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Pike, Brigid (2016) HSE National Service Plan 2016. Drugnet Ireland, Issue 57, Spring 2016, pp. 26-27.

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The HSE’s National Service Plan 2016 (NSP), approved by the government in December 2015, sets out the HSE’s priorities and targets for tackling tobacco use and alcohol and substance misuse in 2016.1 Initiatives are identified in three distinct areas – in the context of the Healthy Ireland policy framework, and within the HSE’s Primary Care Division and Mental Health Services.


Healthy Ireland framework2

The key priorities and actions for tobacco and alcohol are listed under the goal of ‘promoting health and well-being as part of everything we do so that people will be healthier’ (pp. 45–49).



  • Maintain and strengthen the HSE Tobacco Free Policy
  • Maximise impact of the QUIT Campaign
  • Make all new residential units tobacco-free
  • Train frontline workers to support smokers to quit

 2016 Quality Indicator: 45 per cent of smokers on cessation programmes quit at one month.

2016 Access Indicator: 11,500 smokers received intensive cessation support from a cessation counsellor.



  • Develop a three-year alcohol implementation plan to reduce alcohol consumption and related harms, incorporating actions from the National Substance Misuse report3 and aligned to new legislation.
  • Develop and prepare the enforcement provisions of the Public Health (Alcohol) Bill 2015 in partnership with the Department of Health.
  • Further progress a co-ordinated approach to prevention and education interventions through the community mobilisation on alcohol initiatives with drugs and alcohol task forces, and through the REACT award and accreditation scheme in the third-level sector, which recognises and rewards an institution’s efforts to reduce alcohol-related harm amongst its students.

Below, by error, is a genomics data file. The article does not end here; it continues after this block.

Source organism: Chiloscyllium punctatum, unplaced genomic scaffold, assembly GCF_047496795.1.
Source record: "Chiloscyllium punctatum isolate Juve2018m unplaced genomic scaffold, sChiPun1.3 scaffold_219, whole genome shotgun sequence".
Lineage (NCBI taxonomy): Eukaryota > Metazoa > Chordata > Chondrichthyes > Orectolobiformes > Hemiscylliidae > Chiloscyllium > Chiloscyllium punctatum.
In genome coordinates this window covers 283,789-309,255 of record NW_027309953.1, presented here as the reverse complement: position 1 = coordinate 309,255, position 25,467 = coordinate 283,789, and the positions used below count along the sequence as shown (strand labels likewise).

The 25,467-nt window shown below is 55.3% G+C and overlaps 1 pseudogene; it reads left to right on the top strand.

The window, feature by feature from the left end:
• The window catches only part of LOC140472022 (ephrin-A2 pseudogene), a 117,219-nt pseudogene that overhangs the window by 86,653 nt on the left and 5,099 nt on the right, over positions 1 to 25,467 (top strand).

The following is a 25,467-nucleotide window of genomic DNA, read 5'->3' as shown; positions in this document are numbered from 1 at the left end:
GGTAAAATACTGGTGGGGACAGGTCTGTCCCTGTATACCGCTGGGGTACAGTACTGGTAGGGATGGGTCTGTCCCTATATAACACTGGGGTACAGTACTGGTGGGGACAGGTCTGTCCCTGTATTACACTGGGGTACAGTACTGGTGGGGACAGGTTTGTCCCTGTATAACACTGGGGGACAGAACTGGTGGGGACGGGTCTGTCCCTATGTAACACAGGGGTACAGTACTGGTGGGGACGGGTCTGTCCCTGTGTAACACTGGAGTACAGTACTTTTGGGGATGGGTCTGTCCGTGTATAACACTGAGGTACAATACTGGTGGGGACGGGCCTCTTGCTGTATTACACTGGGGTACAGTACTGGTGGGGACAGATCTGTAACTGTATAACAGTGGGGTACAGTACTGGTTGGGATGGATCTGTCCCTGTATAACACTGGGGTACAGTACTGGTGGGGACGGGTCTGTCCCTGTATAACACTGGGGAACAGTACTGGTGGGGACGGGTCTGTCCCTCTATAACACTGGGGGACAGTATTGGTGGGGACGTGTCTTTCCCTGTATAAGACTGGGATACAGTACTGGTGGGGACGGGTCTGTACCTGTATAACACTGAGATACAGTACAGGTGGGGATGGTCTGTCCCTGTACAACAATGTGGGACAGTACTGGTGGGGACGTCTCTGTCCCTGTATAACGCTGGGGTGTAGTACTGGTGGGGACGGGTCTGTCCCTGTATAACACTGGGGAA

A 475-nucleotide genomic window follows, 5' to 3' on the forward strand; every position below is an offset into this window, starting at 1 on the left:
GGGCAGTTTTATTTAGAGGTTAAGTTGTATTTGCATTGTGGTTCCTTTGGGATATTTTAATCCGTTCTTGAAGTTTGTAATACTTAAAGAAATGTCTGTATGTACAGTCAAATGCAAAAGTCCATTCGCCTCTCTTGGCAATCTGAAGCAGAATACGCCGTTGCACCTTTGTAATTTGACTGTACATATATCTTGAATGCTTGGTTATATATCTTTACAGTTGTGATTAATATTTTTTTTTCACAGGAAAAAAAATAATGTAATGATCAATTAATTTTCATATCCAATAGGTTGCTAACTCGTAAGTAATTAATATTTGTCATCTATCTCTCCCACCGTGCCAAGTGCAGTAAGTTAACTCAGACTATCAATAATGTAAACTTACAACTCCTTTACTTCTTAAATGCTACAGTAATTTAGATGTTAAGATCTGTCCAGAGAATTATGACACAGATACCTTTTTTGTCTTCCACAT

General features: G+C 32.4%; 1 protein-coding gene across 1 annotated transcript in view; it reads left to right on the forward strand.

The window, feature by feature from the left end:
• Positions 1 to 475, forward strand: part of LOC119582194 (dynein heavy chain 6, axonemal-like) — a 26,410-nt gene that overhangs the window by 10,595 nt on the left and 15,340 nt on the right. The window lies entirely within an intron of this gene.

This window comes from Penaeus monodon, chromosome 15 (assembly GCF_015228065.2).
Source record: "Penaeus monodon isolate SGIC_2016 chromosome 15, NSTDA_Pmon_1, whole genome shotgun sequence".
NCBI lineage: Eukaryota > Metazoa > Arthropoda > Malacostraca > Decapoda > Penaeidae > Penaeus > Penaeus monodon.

• Increase awareness among the public of alcohol-related harm by building on the 2015 communication campaign. 

Primary Care

Smoking and alcohol and illicit substance misuse are all addressed by the HSE’s Primary Care Division, which is responsible for primary teams (PCTs) and general practice, primary care reimbursement schemes (PCRS), social inclusion and palliative care services.



As part of collaboration between Primary Care and Health and Wellbeing for Health, PCTs are to support brief intervention training for staff on smoking cessation (p. 54).


Methadone treatment

Methadone treatment is one of a number of primary care reimbursement services (PCRS). These PCRS are delivered by over 7,000 primary care contractors such as general practitioners, pharmacists, dentists, optometrists and/or ophthalmologists, who are reimbursed by the HSE. A key priority and action for 2016 relevant to methadone treatment is the implementation of the plan for the roll-out of individual health identifiers in 2016 in line with the Health Identifiers Act 2014 (p. 56).


Addiction and substance misuse

Addiction services are provided by Social Inclusion Services, the core objective of which is to improve health outcomes for the most vulnerable in society including Irish Travellers and Roma, asylum seekers, refugees and lesbian, gay, bisexual, transgender (LGBT) service users. Issues of addiction, substance misuse, homelessness and domestic, sexual and gender-based violence are overarching themes within the service user groups. Social Inclusion Services work with mainstream services and voluntary sector services to ensure accessibility for disadvantaged service users.


The priorities and key actions to improve health outcomes for people with addiction issues include the following (p. 56):

  • implement the outstanding actions in the National Drugs Strategy (2009–2016);4
  • ensure that adults deemed appropriate for treatment for substance abuse receive treatment within one calendar month;
  • ensure that children deemed appropriate for treatment for substance abuse receive treatment within one week;
  • ensure that addiction services operate within the person-centred care planning processes of the Drugs Rehabilitation Framework;5
  • finalise the response to drug-related deaths through a National Overdose Prevention Strategy;